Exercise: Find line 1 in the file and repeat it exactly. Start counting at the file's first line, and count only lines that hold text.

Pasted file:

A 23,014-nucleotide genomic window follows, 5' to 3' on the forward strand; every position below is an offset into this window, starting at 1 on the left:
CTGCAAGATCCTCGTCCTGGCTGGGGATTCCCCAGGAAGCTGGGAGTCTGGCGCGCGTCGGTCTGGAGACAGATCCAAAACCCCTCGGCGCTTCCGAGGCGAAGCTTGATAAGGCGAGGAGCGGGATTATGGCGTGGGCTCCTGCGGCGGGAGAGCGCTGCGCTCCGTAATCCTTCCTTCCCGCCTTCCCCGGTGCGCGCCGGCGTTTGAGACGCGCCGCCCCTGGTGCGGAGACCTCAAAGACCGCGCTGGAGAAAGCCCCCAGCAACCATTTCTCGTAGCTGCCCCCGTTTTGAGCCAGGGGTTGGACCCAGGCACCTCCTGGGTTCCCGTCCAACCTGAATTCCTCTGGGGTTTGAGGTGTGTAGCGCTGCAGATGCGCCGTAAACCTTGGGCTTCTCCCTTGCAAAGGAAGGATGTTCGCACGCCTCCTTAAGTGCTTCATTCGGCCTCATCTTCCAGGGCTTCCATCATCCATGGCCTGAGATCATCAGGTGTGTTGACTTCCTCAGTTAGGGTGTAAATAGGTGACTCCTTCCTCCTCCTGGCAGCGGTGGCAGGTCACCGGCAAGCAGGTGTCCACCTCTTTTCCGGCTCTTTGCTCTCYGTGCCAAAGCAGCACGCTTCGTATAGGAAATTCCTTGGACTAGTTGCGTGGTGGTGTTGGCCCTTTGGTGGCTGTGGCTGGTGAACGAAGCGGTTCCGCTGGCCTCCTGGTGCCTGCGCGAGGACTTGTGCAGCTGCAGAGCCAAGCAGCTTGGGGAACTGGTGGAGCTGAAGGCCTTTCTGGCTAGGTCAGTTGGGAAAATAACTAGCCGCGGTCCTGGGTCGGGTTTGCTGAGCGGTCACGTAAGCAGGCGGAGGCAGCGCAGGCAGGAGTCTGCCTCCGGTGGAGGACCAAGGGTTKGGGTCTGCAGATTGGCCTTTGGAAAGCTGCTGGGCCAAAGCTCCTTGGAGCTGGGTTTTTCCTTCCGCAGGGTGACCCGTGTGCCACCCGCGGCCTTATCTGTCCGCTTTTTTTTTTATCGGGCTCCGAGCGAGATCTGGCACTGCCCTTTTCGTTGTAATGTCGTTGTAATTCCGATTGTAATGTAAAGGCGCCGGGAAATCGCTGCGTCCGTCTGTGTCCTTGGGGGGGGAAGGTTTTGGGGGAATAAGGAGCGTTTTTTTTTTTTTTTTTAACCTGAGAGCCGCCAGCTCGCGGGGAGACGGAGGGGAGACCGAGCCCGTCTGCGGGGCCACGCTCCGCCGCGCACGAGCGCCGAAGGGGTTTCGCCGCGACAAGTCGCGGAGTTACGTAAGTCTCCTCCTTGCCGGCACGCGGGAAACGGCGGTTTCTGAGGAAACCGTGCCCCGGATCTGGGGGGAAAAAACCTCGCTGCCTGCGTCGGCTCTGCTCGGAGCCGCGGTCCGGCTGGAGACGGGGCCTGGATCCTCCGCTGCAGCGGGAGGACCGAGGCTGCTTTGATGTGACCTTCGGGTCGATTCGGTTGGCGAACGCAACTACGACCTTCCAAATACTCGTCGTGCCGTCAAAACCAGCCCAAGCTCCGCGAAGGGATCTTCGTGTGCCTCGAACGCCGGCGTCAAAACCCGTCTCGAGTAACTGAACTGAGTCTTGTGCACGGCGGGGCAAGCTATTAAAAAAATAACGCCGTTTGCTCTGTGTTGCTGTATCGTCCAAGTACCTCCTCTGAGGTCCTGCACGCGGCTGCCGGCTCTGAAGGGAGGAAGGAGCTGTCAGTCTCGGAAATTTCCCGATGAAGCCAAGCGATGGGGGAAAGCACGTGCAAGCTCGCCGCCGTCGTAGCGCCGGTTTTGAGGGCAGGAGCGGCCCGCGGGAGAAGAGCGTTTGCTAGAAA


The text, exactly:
A 23,014-nucleotide genomic window follows, 5' to 3' on the forward strand; every position below is an offset into this window, starting at 1 on the left: